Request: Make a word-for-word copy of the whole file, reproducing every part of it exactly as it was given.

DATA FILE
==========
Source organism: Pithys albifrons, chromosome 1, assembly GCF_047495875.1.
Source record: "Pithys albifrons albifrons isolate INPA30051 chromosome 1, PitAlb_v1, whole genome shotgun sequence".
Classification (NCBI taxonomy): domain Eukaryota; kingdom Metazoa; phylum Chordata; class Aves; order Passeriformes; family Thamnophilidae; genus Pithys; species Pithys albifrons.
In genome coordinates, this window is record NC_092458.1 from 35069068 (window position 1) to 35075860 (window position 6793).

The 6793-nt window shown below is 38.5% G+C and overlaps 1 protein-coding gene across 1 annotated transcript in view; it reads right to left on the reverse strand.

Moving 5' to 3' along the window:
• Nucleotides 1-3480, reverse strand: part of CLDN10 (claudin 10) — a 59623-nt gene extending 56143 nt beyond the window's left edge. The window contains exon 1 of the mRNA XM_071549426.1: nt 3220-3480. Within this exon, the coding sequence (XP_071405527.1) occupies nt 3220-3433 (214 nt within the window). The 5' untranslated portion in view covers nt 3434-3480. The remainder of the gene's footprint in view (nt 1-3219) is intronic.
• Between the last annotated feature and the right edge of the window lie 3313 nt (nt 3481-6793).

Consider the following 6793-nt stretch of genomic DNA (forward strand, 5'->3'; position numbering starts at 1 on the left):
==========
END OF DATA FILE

Source organism: Pithys albifrons, chromosome 1, assembly GCF_047495875.1.
Source record: "Pithys albifrons albifrons isolate INPA30051 chromosome 1, PitAlb_v1, whole genome shotgun sequence".
Classification (NCBI taxonomy): domain Eukaryota; kingdom Metazoa; phylum Chordata; class Aves; order Passeriformes; family Thamnophilidae; genus Pithys; species Pithys albifrons.
In genome coordinates, this window is record NC_092458.1 from 35069068 (window position 1) to 35075860 (window position 6793).

The 6793-nt window shown below is 38.5% G+C and overlaps 1 protein-coding gene across 1 annotated transcript in view; it reads right to left on the reverse strand.

Moving 5' to 3' along the window:
• Nucleotides 1-3480, reverse strand: part of CLDN10 (claudin 10) — a 59623-nt gene extending 56143 nt beyond the window's left edge. The window contains exon 1 of the mRNA XM_071549426.1: nt 3220-3480. Within this exon, the coding sequence (XP_071405527.1) occupies nt 3220-3433 (214 nt within the window). The 5' untranslated portion in view covers nt 3434-3480. The remainder of the gene's footprint in view (nt 1-3219) is intronic.
• Between the last annotated feature and the right edge of the window lie 3313 nt (nt 3481-6793).

Consider the following 6793-nt stretch of genomic DNA (forward strand, 5'->3'; position numbering starts at 1 on the left):